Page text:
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Webster's Dictionary 1828 - Online Edition

Webster's Dictionary 1828

Americal Dictionary of the English Language

American Dictionary
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Conjure

CONJURE, verb transitive [Latin , to swear together, to conspire.]

1. To call on or summon by a sacred name, or in a solemn manner; to implore with solemnity. It seems originally to have signified, to bind by an oath.

I conjure you! Let him know, whatever was done against him, Cato did it.

2. To bind two or more by an oath; to unite in a common design. Hence intransitively, to conspire. [Not usual.]

CONJURE, verb transitive To expel, to drive or to affect, in some manner, by magic arts, as by invoking the Supreme Being, or by the use of certain words, characters or ceremonies to engage supernatural influence; as, to conjure up evil spirits, or to conjure down a tempest; to conjure the stars.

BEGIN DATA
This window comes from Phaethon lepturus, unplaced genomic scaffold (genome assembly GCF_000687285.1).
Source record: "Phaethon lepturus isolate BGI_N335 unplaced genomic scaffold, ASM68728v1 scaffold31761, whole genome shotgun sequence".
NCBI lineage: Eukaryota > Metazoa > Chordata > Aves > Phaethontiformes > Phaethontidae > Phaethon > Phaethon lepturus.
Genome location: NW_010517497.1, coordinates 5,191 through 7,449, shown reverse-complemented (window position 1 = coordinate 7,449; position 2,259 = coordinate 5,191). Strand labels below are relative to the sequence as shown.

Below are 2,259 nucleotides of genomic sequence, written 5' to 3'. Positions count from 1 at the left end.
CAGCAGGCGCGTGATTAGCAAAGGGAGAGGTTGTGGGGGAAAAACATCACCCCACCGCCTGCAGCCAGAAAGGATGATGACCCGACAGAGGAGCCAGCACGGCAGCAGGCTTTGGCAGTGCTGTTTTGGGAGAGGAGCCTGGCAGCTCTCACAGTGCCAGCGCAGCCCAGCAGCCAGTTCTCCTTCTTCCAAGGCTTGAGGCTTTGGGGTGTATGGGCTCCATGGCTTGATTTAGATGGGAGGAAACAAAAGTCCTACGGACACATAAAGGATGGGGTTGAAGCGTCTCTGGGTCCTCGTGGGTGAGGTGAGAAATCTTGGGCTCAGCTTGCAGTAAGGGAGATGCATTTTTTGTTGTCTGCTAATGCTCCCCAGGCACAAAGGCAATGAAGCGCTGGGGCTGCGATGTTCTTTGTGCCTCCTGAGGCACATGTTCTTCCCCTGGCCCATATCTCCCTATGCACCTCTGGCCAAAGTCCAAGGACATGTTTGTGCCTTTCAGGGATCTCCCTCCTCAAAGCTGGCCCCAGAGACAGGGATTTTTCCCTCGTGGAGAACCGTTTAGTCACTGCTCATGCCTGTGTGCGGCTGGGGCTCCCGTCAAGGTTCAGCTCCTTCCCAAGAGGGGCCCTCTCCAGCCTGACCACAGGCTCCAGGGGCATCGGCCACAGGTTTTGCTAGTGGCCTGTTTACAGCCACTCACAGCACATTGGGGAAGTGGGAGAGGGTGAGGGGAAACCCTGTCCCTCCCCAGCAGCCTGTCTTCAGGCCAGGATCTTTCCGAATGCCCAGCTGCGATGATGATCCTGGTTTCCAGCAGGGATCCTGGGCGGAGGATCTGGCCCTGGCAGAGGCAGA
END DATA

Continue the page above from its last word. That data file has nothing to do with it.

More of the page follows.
Note. It is not easy to define this word, nor any word of like import; as the practices of conjurors are little known, or various and indefinite. The use of this word indicates that an oath or solemn invocation originally formed a part of the ceremonies.

CONJURE, verb intransitive

1. To practice the arts of a conjurer; to use arts to engage the aid of spirits in performing some extraordinary act.

2. In a vulgar sense, to behave very strangely; to act like a witch; to play tricks.